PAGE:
Recently, preoperative concurrent chemoradiotherapy has been used increasingly more frequently in esophagogastric cancer, non-small cell lung cancer, rectal cancer, and breast cancer, and it was found that a good pathologic response to preoperative chemoradiotherapy correlates with better long-term survival in these cancers [16,17,18,19,20,21,22,23,24,25]. Even in resectable non-small cell lung cancer, the major pathological response was suggested to be a surrogate endpoint for survival in future neoadjuvant trials [23]. Based on the results obtained in studies of esophagogastric cancer and rectal cancer, planned preoperative concurrent chemoradiotherapy may play an important role in the treatment of locally advanced head and neck cancer.

The relationship between clinical response and pathological response is still controversial. In our study, 25 (34.7%) clinical non-responders’ achieved pCR for the primary lesion. For gastric-esophagus conjunction carcinoma, Cheedella et al. [18] reported that the specificity of clinical CR for pCR is too low to be used for clinical decision-making regarding the delay or avoidance of surgery. The same finding was reported in rectal cancer treated with preoperative chemoradiotherapy [26]. Accurately predicting pCR after preoperative treatment and thereby avoiding surgery is difficult. This issue has been the focus of many efforts in recent years, and functional imaging has been suggested to resolve this problem. Hatakenaka et al. [27] found that pretreatment apparent diffusion coefficient (ADC) of the primary lesion correlated with local failure in 38 primary HNSCC patients treated with chemoradiotherapy or radiotherapy. Vandecaveye et al. [28] compared the change in ADC between before and 3 weeks after CRT (ΔADC) in 29 HNSCC patients and found that the negative predictive value of ΔADC in terms of tumor response for the primary lesion was 100%, and diffusion-weighted imaging (DWI) was better than anatomical imaging in predicting tumor response. Jacobs et al. [29] also found that the ΔADC during chemoradiotherapy and 4 weeks post-chemoradiotherapy were the best predictive parameters for pathological good response. Ceulemans et al. [30] investigated the role of fluorodeoxy glucose positron emission tomography PET/CT during radiotherapy (47 Gy) and 4 months after radiotherapy in 40 HNSCC patients and found that PET/CT at both times had a high specificity and positive predictive value for the evaluation of tumor response, suggesting that it might be used as an indicator for avoiding unnecessary salvage surgery in patients with CR, although PET/CT at 4 months after radiotherapy had the strongest predictive power. Hur et al. [31] reported a biomarker-based scoring system for predicting tumor response after preoperative chemoradiotherapy in rectal cancer. They found that the mRNA expression levels of four biomarkers (p53, p21, Ki67, and CD133) significantly correlated with tumor regression grade and pathologic complete response. Radiogenomics, which links different imaging features with diverse genomic events, is a new and exciting field within radiology, and imaging genomic linkages can help in monitoring treatment response. This method now is widely investigated in many types of tumors such as brain tumor, rectal cancer, and head and neck cancer [32, 33].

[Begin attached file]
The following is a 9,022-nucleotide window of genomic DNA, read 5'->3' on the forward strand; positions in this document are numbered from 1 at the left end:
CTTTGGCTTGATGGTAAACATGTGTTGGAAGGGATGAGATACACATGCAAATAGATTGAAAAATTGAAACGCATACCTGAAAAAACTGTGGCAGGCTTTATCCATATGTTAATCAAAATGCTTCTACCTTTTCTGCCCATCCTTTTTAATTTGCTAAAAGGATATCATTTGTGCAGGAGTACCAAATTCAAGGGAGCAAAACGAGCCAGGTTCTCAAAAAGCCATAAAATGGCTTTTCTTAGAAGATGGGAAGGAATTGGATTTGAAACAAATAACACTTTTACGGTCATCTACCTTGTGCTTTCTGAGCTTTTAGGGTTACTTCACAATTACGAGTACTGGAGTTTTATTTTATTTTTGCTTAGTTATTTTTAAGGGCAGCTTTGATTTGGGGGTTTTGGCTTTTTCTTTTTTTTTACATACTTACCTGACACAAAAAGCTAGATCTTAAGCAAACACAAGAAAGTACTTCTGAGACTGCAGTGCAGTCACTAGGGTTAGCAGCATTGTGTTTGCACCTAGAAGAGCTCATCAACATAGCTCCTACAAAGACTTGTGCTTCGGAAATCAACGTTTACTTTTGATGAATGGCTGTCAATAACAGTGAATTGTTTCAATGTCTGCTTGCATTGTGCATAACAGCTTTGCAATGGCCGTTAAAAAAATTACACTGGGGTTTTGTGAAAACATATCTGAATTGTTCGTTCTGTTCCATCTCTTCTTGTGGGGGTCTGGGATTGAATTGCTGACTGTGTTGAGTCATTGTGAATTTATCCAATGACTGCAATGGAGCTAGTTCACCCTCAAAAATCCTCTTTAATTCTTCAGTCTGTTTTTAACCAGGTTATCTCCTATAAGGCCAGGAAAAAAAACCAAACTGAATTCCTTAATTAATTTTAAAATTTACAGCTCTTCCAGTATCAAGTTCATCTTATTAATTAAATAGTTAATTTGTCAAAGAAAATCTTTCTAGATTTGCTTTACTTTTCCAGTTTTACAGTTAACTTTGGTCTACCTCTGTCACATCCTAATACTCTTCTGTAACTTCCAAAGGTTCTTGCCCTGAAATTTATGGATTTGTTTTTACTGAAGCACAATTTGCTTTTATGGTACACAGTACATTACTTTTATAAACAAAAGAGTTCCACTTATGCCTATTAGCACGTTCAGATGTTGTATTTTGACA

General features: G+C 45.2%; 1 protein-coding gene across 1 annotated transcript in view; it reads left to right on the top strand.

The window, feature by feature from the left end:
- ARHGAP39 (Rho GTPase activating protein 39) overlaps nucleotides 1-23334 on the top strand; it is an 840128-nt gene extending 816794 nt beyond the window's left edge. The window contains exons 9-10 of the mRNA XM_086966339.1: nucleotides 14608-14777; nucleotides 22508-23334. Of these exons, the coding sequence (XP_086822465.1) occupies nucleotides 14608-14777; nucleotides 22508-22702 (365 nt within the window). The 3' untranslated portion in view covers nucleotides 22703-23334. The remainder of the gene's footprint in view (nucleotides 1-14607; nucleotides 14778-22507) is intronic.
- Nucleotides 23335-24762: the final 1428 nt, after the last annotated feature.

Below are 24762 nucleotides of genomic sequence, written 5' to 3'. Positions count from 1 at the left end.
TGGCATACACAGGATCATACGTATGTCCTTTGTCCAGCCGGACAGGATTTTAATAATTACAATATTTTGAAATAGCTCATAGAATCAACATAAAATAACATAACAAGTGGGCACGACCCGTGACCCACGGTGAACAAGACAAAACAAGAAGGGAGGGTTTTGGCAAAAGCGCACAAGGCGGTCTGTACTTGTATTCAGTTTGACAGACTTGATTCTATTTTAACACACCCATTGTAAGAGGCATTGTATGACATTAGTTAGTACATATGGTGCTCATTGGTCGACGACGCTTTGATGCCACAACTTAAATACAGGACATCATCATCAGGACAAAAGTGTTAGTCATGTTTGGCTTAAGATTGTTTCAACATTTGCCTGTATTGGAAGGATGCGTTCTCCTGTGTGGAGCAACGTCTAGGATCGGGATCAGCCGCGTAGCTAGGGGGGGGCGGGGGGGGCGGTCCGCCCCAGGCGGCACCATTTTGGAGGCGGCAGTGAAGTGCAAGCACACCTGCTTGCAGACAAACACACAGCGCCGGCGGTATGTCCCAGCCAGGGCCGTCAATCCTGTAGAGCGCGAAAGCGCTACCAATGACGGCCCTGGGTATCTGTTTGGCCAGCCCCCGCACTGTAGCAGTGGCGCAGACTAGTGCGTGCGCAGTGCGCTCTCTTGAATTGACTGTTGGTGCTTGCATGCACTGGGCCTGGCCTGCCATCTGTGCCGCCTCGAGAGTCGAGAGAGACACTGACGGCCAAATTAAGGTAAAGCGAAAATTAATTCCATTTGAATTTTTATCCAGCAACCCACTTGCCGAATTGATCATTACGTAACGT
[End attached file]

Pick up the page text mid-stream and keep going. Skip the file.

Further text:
In summary, for locally advanced HNSCC, a multidisciplinary treatment modality was the mainstay treatment choice. Achievement of pCR after preoperative treatment is associated with good treatment outcomes. At present, induction chemotherapy followed by concurrent chemoradiotherapy or concurrent chemoradiotherapy, with surgery as salvage therapy, is used with increasing frequency in the treatment of locally advanced HNSCC. Determining how to assess the tumor response accurately after preoperative treatment is very important, and for patients who achieved pCR, surgery may be avoidable, which improves organ function preservation. Moreover, it is reasonable to expect that the tumor response after preoperative treatment will help to predict outcome even more accurately when combined with clinical characteristics based on functional imaging, biomarkers, and genomics.

Availability of data and materials

The datasets used and/or analyzed during the current study are available from the corresponding author on reasonable request.



Two dimensional


Apparent diffusion coefficient


Complete remission


Computed tomography


Distant metastasis-free survival


Diffusion-weighted imaging


Head and neck squamous cell carcinoma


Intensity-modulated radiotherapy


Local control


Magnetic resonance imaging


messenger RNA


National Comprehensive Cancer Network


Overall survival


pathological complete remission


Positron emission tomography


Progression-free survival


  1. 1.

    Pfister DG, Ang K, Brockstein B, Colevas AD, Ellenhorn J, Goepfert H, et al. NCCN practice guidelines for head and neck cancers. Oncology (Williston Park). 2000;14(11A):163–94.

    CAS  Google Scholar 

  2. 2.

    Kramer S, Gelber RD, Snow JB, Marcial VA, Lowry LD, Davis LW, et al. Combined radiation therapy and surgery in the management of advanced head and neck cancer: final report of study 73-03 of the radiation therapy oncology group. Head Neck Surg. 1987;10(1):19–30.

    CAS  Article  Google Scholar 

  3. 3.

    Jesse RH, Fletcher GH. Treatment of the neck in patients with squamous cell carcinoma of the head and neck. Cancer. 1977;39(2 Suppl):868–72.

    CAS  Article  Google Scholar 

  4. 4.

    Mucke T, Konen M, Wagenpfeil S, Kesting MR, Wolff KD, Holzle F. Low-dose preoperative chemoradiation therapy compared with surgery alone with or without postoperative radiotherapy in patients with head and neck carcinoma. Ann Surg Oncol. 2011;18(10):2739–47.

    Article  Google Scholar 

  5. 5.